Offices, malls, restaurants, airports, railway stations are all shut due to the lockdown. No one is travelling unless absolutely necessary. What this also means is that no one is booking an Ola or an Uber. As a result of this, lakhs of cab drivers across the country are now sitting at home with absolutely no income.
Inayat Ali, a driver from Bengaluru has a family of six. With his income becoming zero, Inayat is worried sick about being able to feed his family, educate his kids and pay his bills. Moreover, though the bank he has taken car loan from has offered him a three-month moratorium, he worries about the additional interest he will have to pay eventually.
And for some drivers, the Reserve Bank of Indiaâ€™s announcement of moratorium does not help, as many take loans from smaller financial institutions and loan sharks.
Similarly, Aravind, another driver who went back to his hometown says that most of his savings are now exhausted and his family is struggling for daily sustenance. He moved back to his hometown just before the lockdown was announced, hoping to get some work as demand for cab rides dwindled in the city. However, with the whole country under a lockdown, he has been unable to find any work. He made a video and posted on social media, appealing for help from the Karnataka government.
Drivers and driver associations across the country are approaching their respective state governments and the Centre, appealing for relief.
Inadequate help from Ola, Uber
Drivers that TNM spoke to say that while Uber and Ola have come forward to announce some measures for drivers, not only are they inadequate, but relief has not reached the majority of the drivers.
Shaik Salauddin, National General Secretary of the Indian Federation of App-based Transport workers (IFAT) reveals that data collected by IFAT from over 5,000 Ola and Uber drivers from across 51 cities and 15 states has shown that drivers were making only Rs 300-350 on an average after logging in for 12-14 hours each day as rides reduced since March, even before the lockdown.
Now, their incomes have come to a grinding halt. Most of these drivers, he says, have EMIs of anywhere between Rs 13,000-18,000 a month.
â€śThey are loaning money to us. We have to return this money to them at some point. Why would we take on additional burden at such a time? In terms of essentials, theyâ€™re giving us 5 kg rice, 2 kg dal and 1 kg salt. Now you tell me, how can a driver survive on this with a family of five for the lockdown period?â€ť Inayat from Bengaluru asks.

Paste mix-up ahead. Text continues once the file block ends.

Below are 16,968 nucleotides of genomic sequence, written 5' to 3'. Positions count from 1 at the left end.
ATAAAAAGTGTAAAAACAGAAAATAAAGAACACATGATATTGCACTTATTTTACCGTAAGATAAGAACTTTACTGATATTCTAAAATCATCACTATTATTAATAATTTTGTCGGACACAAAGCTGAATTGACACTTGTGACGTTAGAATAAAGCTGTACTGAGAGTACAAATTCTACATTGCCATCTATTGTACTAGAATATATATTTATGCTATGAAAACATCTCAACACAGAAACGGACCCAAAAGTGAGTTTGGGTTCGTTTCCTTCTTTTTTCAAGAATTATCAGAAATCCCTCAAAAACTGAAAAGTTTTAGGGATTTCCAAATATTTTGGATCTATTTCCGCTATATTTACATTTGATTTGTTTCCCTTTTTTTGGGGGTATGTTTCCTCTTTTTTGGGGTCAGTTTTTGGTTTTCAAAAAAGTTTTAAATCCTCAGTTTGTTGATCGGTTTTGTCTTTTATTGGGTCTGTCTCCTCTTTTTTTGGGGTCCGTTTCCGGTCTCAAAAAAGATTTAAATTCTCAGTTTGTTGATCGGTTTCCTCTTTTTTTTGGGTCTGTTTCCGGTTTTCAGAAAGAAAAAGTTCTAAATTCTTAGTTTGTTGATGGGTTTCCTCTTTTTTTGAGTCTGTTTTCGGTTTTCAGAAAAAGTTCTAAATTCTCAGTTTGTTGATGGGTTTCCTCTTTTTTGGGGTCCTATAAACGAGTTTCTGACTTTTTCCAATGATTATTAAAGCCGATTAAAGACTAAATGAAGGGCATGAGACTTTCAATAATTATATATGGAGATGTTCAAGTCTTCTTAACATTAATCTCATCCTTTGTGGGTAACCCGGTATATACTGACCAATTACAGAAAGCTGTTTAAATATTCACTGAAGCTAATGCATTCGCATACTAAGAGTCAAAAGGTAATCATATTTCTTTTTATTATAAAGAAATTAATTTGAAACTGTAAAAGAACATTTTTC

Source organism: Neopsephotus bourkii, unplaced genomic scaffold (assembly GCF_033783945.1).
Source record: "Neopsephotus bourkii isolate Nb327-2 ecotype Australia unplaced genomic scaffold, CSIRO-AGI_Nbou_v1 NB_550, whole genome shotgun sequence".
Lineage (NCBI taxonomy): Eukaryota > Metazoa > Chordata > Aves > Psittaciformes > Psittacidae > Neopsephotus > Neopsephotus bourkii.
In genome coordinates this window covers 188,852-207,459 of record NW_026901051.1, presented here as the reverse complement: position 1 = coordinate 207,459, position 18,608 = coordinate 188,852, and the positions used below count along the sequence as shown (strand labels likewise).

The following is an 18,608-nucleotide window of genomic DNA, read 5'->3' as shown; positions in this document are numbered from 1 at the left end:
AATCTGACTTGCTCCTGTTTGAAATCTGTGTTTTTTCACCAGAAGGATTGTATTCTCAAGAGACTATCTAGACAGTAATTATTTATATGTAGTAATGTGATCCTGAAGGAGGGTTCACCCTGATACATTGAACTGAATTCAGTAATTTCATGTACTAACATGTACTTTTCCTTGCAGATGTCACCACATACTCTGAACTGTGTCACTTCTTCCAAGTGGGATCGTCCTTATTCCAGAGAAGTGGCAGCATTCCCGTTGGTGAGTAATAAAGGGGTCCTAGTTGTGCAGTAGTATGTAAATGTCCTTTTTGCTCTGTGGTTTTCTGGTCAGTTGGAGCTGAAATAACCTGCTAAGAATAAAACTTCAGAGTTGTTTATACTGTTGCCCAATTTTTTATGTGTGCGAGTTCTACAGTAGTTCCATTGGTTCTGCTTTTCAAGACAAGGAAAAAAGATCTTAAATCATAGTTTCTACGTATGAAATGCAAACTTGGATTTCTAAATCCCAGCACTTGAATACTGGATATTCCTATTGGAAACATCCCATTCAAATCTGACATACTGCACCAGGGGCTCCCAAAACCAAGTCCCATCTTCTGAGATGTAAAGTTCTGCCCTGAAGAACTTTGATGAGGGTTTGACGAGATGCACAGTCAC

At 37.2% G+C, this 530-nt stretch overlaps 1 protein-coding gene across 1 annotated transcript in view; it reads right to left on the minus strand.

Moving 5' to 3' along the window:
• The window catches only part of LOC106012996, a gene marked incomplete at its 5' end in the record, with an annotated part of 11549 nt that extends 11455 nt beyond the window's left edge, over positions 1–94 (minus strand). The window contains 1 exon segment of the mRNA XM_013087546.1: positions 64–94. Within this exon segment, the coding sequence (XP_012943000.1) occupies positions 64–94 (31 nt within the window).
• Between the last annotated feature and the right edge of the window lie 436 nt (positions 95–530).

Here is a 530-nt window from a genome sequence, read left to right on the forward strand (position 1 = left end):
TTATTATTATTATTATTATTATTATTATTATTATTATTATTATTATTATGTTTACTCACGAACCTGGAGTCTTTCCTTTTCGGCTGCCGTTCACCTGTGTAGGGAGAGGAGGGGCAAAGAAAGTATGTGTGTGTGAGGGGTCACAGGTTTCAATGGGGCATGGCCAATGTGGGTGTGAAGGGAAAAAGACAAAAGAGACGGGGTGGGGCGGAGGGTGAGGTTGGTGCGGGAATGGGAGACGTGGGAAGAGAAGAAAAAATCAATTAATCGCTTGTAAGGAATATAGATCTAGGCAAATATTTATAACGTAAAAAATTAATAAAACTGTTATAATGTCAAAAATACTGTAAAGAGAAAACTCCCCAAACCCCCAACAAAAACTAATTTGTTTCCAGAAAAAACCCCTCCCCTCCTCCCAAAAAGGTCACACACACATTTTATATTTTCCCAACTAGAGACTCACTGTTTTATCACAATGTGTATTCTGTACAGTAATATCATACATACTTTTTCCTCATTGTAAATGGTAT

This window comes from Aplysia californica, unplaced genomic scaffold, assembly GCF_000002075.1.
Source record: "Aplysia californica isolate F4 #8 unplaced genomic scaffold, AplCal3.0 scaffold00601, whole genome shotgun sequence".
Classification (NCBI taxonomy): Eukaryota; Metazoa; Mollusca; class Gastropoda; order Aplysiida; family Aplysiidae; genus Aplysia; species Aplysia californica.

Salauddin says that based on his conversations with various drivers, relief from Ola and Uber has only reached 10-15% of drivers.
Tanveer Pasha, president of Bengaluru-based Ola and Uber Drivers Association says that he has also observed the same thing. â€śInitially, some drivers got money from Ola. But barely 1000 drivers to my knowledge received it. Uber said it will give Rs 3,000 to drivers in installments of Rs 500. But we havenâ€™t gotten anything,â€ť he adds.
Uber and Olaâ€™s responses
While Uber has not directly responded to TNMâ€™s queries on how many drivers have received funds so far, it pointed towards an update from the company on April 9, which said that Uberâ€™s drivers began receiving the first batch of grants from Rs 25 crore deposited by Uber into the Uber Care Driver Fund.
Ola, on the other hand, launched the Ola Sahyog, a scheme where it is offering interest-free loans to drivers, and the Drive the Driver Fund, through which it is offering medical assistance for non-COVID-19 conditions, and is distributing essentials to driver partners.
While Ola has not shared information on how many drivers have been benefited through this, sources told TNM that 150 tons of food grain has been distributed so far. Under the Ola Sahyog scheme, Ola has said that 6,000 requests for financial support have been received, which are being processed and disbursed in tranches.
Sources in Ola told TNM that the company has been receiving calls from various drivers for financial support and that it is reaching out to as many as it can, especially to those who need it the most.
In some cases, drivers seems to be unaware of the protocols they need to follow to get the relief. For instance, to receive essentials from Ola under Drive the Driver Fund, they will have to go pick up grocery kits from places where Olaâ€™s team is distributing grocery, etc.
Salauddin says that both cab aggregators need to hasten the process, given that the first lockdown has already ended and the second one ends on May 3. He says that at the very least, they need to give clear assurances to drivers on how and when they would receive support.